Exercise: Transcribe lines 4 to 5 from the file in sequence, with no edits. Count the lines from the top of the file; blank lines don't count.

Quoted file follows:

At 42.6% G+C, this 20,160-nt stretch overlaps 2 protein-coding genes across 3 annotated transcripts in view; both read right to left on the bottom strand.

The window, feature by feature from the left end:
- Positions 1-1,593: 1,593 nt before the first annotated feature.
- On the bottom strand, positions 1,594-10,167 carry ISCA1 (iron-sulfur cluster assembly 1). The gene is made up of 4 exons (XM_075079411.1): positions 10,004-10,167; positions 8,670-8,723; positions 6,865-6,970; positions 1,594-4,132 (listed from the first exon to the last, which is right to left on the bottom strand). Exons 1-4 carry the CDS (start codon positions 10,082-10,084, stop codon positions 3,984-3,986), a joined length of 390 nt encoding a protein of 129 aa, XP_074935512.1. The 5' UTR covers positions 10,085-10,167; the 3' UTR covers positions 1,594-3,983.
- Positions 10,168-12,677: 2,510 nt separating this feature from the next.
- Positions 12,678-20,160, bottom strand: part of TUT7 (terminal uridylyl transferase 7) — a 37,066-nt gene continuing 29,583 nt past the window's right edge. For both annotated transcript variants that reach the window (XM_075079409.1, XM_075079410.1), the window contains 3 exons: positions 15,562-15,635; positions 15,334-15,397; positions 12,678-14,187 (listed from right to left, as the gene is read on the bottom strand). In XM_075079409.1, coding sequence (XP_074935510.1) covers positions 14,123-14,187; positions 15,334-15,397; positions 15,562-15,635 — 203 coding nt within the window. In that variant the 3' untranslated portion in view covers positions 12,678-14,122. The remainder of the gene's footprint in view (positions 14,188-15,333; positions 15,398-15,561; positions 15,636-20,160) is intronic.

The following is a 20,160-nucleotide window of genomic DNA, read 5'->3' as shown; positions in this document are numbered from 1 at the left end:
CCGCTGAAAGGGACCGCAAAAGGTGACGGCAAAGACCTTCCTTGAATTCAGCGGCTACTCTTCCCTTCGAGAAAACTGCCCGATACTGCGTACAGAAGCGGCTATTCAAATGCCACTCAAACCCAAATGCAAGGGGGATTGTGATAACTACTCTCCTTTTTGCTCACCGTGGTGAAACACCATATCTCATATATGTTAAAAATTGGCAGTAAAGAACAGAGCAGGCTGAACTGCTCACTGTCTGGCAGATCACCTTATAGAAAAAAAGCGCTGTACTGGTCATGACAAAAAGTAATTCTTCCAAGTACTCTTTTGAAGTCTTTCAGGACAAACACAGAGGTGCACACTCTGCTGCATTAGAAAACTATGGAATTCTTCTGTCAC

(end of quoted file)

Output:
- On the bottom strand, positions 1,594-10,167 carry ISCA1 (iron-sulfur cluster assembly 1). The gene is made up of 4 exons (XM_075079411.1): positions 10,004-10,167; positions 8,670-8,723; positions 6,865-6,970; positions 1,594-4,132 (listed from the first exon to the last, which is right to left on the bottom strand). Exons 1-4 carry the CDS (start codon positions 10,082-10,084, stop codon positions 3,984-3,986), a joined length of 390 nt encoding a protein of 129 aa, XP_074935512.1. The 5' UTR covers positions 10,085-10,167; the 3' UTR covers positions 1,594-3,983.
- Positions 10,168-12,677: 2,510 nt separating this feature from the next.